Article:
This is by far the most relatable and contributing cause for my unhappiness. Speaking as a person with deeply held personal moral codes, and when I say, “moral codes”, no I do not mean the superstitions of childhood, where one shouldn’t smoke, drink, or have sex. That were the biggest “don’t dos” of my childhood, which I, and Russell, find, “simply silly”. The traditional morality of sin, is most likely than not, obsessed with traditions like cursing, smoking or sex. Meanwhile, what I do perceive as the “real moral dangers” of adulthood is further away than the perceived childhood moral codes.
To describe guilt and shame, Russell uses the phrase, “sense of sin”, which quite honestly can be dated back to the Victorian era, of which Russell has roots from. For Russell, the real dangers of morality involve crime and/or harsh behavior to the people around us, ferocity in political conflicts and shady business practices.
What I find intriguing is how Russell credits smoking as his savior. A survivor of a plane crash, Russell was part of the rescued people and all had one thing in common. They were all sat at the smoking part of the plane. Coincidence? Russell did not seem to think so.
There is guilt in whatever you do, and guilt in whatever you do not do. As Russell continues to point out – you do you, and let bygones be bygones. There will not be a time when you do not have that nagging sense of shame for your cautiously held moral codes, and that should not matter to anyone but to yourself. (I echo this, personally.)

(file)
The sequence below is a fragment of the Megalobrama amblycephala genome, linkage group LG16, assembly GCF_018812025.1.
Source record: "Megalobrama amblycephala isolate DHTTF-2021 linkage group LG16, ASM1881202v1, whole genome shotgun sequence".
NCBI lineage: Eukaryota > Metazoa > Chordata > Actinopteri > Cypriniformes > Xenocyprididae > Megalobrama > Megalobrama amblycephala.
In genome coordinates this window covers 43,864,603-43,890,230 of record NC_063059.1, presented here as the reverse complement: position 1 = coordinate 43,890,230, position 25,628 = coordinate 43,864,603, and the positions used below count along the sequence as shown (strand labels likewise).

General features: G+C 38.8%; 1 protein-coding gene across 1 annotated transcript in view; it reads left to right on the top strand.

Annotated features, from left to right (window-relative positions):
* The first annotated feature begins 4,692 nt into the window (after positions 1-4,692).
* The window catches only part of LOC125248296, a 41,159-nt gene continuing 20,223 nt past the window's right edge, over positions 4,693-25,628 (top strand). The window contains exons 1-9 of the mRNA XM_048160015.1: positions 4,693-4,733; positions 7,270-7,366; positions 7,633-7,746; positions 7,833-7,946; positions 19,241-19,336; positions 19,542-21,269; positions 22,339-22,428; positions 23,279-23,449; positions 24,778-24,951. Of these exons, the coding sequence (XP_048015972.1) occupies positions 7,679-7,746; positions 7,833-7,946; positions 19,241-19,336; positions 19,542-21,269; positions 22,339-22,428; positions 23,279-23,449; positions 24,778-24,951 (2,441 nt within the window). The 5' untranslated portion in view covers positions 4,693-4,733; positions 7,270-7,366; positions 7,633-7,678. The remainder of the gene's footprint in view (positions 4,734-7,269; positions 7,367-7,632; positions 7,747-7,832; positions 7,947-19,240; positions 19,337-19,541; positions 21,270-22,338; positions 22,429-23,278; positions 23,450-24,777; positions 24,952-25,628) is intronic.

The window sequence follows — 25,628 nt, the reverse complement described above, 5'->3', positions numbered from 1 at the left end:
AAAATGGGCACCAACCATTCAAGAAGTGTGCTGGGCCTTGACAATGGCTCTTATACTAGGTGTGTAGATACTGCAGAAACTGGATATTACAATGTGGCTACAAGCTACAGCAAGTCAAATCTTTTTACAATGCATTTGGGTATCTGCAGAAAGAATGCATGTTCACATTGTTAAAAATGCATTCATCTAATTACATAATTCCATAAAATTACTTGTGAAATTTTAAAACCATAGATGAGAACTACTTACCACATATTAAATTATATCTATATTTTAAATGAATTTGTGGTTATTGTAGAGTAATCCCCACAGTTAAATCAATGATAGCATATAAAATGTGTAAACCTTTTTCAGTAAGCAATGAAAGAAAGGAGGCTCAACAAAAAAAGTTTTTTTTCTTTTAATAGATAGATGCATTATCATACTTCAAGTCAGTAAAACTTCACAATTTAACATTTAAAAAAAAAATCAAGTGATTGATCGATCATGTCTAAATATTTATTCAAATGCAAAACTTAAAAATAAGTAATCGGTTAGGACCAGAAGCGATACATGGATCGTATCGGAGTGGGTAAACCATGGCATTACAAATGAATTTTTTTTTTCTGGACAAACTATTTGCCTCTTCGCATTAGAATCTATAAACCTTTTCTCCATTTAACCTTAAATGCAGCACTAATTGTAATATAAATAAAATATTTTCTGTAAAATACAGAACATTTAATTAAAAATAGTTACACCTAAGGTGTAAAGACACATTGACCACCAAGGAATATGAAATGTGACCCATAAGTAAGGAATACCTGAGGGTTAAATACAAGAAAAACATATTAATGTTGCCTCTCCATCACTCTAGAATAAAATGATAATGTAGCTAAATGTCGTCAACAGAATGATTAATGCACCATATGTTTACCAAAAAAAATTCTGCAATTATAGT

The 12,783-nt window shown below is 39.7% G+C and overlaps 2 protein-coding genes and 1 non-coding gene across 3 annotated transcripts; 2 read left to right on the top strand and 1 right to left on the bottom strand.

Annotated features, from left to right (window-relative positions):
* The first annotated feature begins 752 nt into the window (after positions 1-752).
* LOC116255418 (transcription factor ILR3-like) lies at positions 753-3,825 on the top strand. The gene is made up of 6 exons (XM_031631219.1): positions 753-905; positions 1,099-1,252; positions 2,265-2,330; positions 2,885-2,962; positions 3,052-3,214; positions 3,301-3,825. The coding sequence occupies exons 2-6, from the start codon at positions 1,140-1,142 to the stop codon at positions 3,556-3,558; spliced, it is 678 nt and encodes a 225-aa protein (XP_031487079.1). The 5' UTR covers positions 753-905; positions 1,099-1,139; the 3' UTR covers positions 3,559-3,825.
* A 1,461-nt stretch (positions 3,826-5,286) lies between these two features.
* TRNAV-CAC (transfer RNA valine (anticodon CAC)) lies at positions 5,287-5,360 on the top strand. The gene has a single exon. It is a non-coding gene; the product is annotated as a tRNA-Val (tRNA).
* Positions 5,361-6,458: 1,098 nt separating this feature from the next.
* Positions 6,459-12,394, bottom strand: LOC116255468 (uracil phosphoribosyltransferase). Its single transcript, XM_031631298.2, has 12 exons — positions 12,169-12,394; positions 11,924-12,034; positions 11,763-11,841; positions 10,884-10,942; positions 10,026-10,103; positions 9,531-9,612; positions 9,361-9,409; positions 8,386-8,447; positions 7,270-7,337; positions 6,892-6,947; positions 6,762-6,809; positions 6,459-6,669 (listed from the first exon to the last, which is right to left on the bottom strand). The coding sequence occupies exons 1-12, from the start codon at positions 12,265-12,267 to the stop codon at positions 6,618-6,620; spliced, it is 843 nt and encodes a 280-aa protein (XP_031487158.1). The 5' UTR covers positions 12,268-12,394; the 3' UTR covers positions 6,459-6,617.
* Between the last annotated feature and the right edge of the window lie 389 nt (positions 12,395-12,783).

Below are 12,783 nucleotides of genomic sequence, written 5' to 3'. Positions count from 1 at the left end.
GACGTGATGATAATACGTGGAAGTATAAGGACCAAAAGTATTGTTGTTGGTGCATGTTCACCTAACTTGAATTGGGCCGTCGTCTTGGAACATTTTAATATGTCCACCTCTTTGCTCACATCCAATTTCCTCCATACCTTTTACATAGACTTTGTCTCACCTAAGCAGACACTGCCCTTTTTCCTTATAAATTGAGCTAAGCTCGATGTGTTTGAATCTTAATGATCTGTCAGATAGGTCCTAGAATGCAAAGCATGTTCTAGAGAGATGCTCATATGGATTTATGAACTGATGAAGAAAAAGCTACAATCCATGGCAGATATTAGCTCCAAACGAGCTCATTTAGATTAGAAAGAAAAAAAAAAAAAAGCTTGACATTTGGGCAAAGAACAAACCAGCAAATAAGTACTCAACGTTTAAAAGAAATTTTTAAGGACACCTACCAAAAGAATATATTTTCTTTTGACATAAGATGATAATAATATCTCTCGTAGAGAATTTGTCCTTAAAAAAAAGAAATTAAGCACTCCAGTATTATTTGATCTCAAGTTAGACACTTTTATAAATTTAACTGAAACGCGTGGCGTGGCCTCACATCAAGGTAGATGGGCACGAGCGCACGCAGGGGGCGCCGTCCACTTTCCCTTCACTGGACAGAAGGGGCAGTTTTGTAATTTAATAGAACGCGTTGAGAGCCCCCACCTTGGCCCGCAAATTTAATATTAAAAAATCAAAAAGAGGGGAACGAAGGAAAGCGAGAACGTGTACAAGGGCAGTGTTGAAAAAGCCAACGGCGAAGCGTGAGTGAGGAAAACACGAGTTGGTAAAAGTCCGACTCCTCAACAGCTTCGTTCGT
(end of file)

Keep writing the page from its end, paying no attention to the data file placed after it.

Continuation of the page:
Instead do the opposite of guilt and shame; take pride.
What Russell calls persecution mania is the outcome of being too self-absorbed and having an inflated ego. This can come in many forms but usually, it is,” Why aren’t people thanking me enough?” or “People don’t appreciate my true genius talent!”. That is all fine and dandy, until it surpasses the mark of being relatively “too full of yourself”.
To this, Russell says, and quite unremarkably so, everyone has ego. Be it inflated or deflated; it remains the same three letters – ego. Once you accept that as human nature, you’d realise that everybody judges, everybody gossips about one another, everybody assumes they’re bringing to the table what they say they have and how that is all perfectly human nature. Just don’t view it as a grand conspiracy against you.
“No satisfaction based upon self-deception is solid,” Russell writes. “And however unpleasant the truth may be, it is better to face it once for all, to get used to it, and to proceed to build your life in accordance with it.”
The takeaway here is to simply remember our place in the universe, and that, in the larger scheme of things, we may not be as important as we think we are. But that doesn’t mean we don’t matter.
Fear of Public Opinion
We now live in a pluralistic society, where everybody is free to believe and do whatever they want, governed by rules of country and laws, of course. We can now have our own Spotify playlists, our own preferences, tastes and favorite TV shows. However so, that also means everybody has theirs as well.
Being intentionally eccentric is as uninteresting as being conventional – from Russell’s point of view. That goes to reason, the fear of disappearing amongst the human masses is real and can very well be the turning point for how you chose to go about the remainder of your lives. Whether that means you become a writer, or if you became a chocolate connoisseur or even a slightly different route – that means the fear of being a wallflower dictates your direction in life, in your choices and the things you say and do.
Just stay natural, nobody can be who you are, even if there’s over 7.8 billion people on this Earth we call home, today.
Living life without the ups and downs would not equate to living. Merely just surviving, which is probably worse than dying. Unhappiness comes and goes, and that is just part of a parcel of walking through this short journey we call life.